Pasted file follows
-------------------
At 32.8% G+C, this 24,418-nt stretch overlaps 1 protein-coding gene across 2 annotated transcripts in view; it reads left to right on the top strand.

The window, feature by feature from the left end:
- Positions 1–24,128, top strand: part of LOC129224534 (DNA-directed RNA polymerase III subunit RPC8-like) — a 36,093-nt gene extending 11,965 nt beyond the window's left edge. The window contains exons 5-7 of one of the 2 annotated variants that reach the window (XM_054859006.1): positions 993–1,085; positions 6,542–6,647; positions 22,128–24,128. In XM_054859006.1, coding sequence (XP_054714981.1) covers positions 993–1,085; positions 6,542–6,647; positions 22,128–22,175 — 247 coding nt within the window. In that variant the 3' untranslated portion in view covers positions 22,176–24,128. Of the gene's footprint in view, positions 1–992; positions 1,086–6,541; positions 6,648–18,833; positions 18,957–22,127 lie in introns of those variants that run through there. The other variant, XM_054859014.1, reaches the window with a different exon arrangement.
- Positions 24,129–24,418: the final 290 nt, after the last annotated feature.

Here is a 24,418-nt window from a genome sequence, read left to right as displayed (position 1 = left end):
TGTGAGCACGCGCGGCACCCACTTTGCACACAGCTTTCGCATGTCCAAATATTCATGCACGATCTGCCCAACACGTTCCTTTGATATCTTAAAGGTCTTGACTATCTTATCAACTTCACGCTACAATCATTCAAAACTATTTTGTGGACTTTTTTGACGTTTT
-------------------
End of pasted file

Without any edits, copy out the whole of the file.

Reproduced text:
At 32.8% G+C, this 24,418-nt stretch overlaps 1 protein-coding gene across 2 annotated transcripts in view; it reads left to right on the top strand.

The window, feature by feature from the left end:
- Positions 1–24,128, top strand: part of LOC129224534 (DNA-directed RNA polymerase III subunit RPC8-like) — a 36,093-nt gene extending 11,965 nt beyond the window's left edge. The window contains exons 5-7 of one of the 2 annotated variants that reach the window (XM_054859006.1): positions 993–1,085; positions 6,542–6,647; positions 22,128–24,128. In XM_054859006.1, coding sequence (XP_054714981.1) covers positions 993–1,085; positions 6,542–6,647; positions 22,128–22,175 — 247 coding nt within the window. In that variant the 3' untranslated portion in view covers positions 22,176–24,128. Of the gene's footprint in view, positions 1–992; positions 1,086–6,541; positions 6,648–18,833; positions 18,957–22,127 lie in introns of those variants that run through there. The other variant, XM_054859014.1, reaches the window with a different exon arrangement.
- Positions 24,129–24,418: the final 290 nt, after the last annotated feature.

Here is a 24,418-nt window from a genome sequence, read left to right as displayed (position 1 = left end):
TGTGAGCACGCGCGGCACCCACTTTGCACACAGCTTTCGCATGTCCAAATATTCATGCACGATCTGCCCAACACGTTCCTTTGATATCTTAAAGGTCTTGACTATCTTATCAACTTCACGCTACAATCATTCAAAACTATTTTGTGGACTTTTTTGACGTTTT